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Title: Dose dependent effects of alcohol on insulin signaling: Partial explanation for biphasic alcohol impact on human health

item HE, LING

Submitted to: Molecular Endocrinology
Publication Type: Peer Reviewed Journal
Publication Acceptance Date: 7/3/2007
Publication Date: 10/1/2007
Citation: He, L., Serrero, G., Simmen, F.A., Ronis, M.J., Badger, T.M. 2007. Dose dependent effects of alcohol on insulin signaling: Partial explanation for biphasic alcohol impact on human health. Molecular Endocrinology. 21(10):2541-2550.

Interpretive Summary: Alcohol is consumed by millions of Americans, and alcohol accounts for both a significant percentage of total caloric intake and also has important health effects that have not been well explored. It is well known that moderate alcohol consumption of between one drink per week and 14 drinks per week is associated with generally better health outcomes, including lower risk of diseases such as hypertension and insulin sensitivity. On the other hand, high levels of alcohol intake have adverse health effects. In this study, we fed rats diets containing high or low levels of alcohol and found what we think is an important mechanism by which alcohol improves insulin sensitivity. Low-dose alcohol will essentially increase the way insulin can signal the cell to react; whereas, high-dose alcohol impairs this communication.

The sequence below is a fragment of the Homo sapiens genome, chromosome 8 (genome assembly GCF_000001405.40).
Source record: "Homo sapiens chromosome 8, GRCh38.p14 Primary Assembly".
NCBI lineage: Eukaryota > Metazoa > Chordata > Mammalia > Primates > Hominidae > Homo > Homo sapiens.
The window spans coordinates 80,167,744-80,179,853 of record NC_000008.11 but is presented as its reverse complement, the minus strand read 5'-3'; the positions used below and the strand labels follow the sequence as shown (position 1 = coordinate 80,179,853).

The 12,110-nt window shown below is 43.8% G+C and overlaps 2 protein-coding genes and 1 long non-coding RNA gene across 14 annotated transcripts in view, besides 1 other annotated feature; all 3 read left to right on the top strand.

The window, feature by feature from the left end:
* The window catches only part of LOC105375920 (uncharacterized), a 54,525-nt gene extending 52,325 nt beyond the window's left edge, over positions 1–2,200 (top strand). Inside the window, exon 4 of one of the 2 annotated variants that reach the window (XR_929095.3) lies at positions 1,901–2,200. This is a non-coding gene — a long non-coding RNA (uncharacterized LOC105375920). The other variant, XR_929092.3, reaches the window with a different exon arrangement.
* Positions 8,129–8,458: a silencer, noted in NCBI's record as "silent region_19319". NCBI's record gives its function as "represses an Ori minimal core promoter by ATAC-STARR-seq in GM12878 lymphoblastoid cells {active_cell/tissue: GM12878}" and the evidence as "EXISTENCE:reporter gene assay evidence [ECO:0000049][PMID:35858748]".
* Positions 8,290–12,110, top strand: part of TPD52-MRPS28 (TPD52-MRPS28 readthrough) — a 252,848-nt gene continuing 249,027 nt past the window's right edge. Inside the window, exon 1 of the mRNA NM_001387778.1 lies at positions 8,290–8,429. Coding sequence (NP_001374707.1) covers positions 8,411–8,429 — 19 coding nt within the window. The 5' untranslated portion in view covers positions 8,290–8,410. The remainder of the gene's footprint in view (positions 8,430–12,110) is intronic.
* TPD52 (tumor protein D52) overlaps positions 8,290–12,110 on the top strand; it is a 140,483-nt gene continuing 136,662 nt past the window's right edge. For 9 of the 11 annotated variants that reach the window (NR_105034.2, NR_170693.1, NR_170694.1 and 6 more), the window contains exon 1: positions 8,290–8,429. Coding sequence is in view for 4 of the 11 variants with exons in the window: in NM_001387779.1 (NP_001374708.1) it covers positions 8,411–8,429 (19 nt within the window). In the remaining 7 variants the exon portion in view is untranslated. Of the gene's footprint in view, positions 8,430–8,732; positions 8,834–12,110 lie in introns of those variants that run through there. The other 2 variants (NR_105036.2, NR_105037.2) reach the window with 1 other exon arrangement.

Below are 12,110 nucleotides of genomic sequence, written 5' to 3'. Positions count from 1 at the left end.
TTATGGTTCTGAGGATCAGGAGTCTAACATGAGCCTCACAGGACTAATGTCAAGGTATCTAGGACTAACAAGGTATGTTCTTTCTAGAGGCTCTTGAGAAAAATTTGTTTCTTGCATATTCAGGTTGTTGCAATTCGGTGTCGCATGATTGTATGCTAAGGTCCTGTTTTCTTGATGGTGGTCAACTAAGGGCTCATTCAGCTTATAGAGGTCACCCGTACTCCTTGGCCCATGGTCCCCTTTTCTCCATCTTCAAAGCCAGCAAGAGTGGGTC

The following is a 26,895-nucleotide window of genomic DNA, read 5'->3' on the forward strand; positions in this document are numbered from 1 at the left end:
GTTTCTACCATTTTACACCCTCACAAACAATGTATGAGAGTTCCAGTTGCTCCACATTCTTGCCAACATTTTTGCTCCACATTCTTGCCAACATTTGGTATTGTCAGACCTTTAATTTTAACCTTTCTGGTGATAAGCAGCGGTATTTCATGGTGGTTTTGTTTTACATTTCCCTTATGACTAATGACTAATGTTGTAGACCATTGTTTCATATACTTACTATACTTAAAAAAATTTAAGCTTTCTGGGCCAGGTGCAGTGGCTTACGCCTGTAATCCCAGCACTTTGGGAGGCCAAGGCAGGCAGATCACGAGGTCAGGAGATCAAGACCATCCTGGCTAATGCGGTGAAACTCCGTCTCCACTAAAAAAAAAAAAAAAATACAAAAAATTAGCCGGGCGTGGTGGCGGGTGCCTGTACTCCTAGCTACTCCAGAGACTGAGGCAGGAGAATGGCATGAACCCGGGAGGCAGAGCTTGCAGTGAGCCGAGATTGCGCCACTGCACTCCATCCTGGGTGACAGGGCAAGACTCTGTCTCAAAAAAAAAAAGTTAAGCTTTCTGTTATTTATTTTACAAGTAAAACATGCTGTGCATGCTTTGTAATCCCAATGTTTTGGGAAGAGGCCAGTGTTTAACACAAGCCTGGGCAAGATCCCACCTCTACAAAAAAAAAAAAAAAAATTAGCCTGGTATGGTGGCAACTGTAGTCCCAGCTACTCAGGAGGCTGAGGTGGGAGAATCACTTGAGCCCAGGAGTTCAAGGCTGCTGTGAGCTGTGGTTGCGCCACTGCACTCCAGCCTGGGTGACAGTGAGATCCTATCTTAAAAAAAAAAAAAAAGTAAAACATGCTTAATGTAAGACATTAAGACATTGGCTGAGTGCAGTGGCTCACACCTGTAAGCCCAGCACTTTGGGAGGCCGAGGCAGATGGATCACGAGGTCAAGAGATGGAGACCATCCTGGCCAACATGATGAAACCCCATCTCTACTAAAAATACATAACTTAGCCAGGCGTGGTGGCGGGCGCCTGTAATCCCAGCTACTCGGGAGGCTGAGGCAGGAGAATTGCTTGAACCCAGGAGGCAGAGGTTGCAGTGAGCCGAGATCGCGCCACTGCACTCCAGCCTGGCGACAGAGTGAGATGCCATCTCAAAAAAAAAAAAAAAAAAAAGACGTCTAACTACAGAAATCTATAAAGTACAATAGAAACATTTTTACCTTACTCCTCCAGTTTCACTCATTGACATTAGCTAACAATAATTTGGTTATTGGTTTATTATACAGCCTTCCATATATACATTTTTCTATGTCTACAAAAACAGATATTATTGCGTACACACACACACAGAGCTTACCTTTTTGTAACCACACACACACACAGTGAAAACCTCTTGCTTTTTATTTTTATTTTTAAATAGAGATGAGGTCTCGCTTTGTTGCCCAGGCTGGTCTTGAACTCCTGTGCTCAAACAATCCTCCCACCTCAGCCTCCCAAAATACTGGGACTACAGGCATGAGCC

Technical Abstract: Routine consumption of alcohol at low doses is associated with decreased risk of acquiring type 2 diabetes; whereas, chronic and excessive alcohol consumption increases the risk. Although there is good epidemiologic evidence for these biphasic effects, careful validation of these effects on insulin signaling has not been reported, nor have biological mechanisms underlying these biphasic effects been proposed. In this study, we provide evidence in rats that low-dose alcohol intake (4 g/kg/d) enhances hepatic insulin signaling by suppressing p55' (a PI3K regulatory subunit isofrom) at the post-transcriptional level, leading to the increased association of the PI3K catalytic subunit (p110) with IRS1 (P<0.05) and subsequent activation of downstream effectors, such as Akt, GSK3' and nSREBP-1. These results, combined with our previous data (which are confirmed in the present study) demonstrating that ethanol intake at high doses (13 g/kg/d) disrupts hepatic insulin signaling by inducing TRB3 which prevented activation of downstream effectors (such as Akt, GSK3' and nSREBP-1) provide clear mechanistic validation of the biphasic effects of ethanol on insulin signaling. We also report that ethanol induction of TRB3 can be partially blocked (P<0.01) by compounds (4-phenyl butyric acid and taurine-ursodeoxycholic acid) known to reduce endoplasmic reticulum (ER) stress. Thus, alcohol exerts biphasic actions on hepatic insulin signaling, such that low doses activate insulin signaling pathways associated with reduced p55' to increase nSREBP-1, while high doses of ethanol elevate TRB3 and suppress insulin signaling to decrease SREBP-1.